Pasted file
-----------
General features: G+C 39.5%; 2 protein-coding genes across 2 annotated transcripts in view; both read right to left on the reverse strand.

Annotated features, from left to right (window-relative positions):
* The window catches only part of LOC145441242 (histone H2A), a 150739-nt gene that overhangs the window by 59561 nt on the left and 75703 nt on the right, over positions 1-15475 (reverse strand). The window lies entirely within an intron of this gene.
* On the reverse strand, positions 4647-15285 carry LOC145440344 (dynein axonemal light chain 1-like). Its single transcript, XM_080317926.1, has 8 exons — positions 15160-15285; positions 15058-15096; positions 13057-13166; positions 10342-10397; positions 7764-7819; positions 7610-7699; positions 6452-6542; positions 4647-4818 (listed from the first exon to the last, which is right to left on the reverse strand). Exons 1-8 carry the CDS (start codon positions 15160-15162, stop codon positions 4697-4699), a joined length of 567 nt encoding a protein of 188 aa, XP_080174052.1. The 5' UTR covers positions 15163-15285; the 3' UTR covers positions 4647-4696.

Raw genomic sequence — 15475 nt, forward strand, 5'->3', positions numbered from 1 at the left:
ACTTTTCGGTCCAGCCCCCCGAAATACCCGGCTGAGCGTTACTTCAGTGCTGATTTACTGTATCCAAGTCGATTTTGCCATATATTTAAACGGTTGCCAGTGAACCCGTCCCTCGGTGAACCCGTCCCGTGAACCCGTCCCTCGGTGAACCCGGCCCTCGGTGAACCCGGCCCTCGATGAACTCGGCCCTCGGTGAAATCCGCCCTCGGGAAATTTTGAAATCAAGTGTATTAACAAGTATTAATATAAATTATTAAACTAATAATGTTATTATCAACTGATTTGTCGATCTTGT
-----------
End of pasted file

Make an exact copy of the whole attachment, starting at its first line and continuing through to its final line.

General features: G+C 39.5%; 2 protein-coding genes across 2 annotated transcripts in view; both read right to left on the reverse strand.

Annotated features, from left to right (window-relative positions):
* The window catches only part of LOC145441242 (histone H2A), a 150739-nt gene that overhangs the window by 59561 nt on the left and 75703 nt on the right, over positions 1-15475 (reverse strand). The window lies entirely within an intron of this gene.
* On the reverse strand, positions 4647-15285 carry LOC145440344 (dynein axonemal light chain 1-like). Its single transcript, XM_080317926.1, has 8 exons — positions 15160-15285; positions 15058-15096; positions 13057-13166; positions 10342-10397; positions 7764-7819; positions 7610-7699; positions 6452-6542; positions 4647-4818 (listed from the first exon to the last, which is right to left on the reverse strand). Exons 1-8 carry the CDS (start codon positions 15160-15162, stop codon positions 4697-4699), a joined length of 567 nt encoding a protein of 188 aa, XP_080174052.1. The 5' UTR covers positions 15163-15285; the 3' UTR covers positions 4647-4696.

Raw genomic sequence — 15475 nt, forward strand, 5'->3', positions numbered from 1 at the left:
ACTTTTCGGTCCAGCCCCCCGAAATACCCGGCTGAGCGTTACTTCAGTGCTGATTTACTGTATCCAAGTCGATTTTGCCATATATTTAAACGGTTGCCAGTGAACCCGTCCCTCGGTGAACCCGTCCCGTGAACCCGTCCCTCGGTGAACCCGGCCCTCGGTGAACCCGGCCCTCGATGAACTCGGCCCTCGGTGAAATCCGCCCTCGGGAAATTTTGAAATCAAGTGTATTAACAAGTATTAATATAAATTATTAAACTAATAATGTTATTATCAACTGATTTGTCGATCTTGT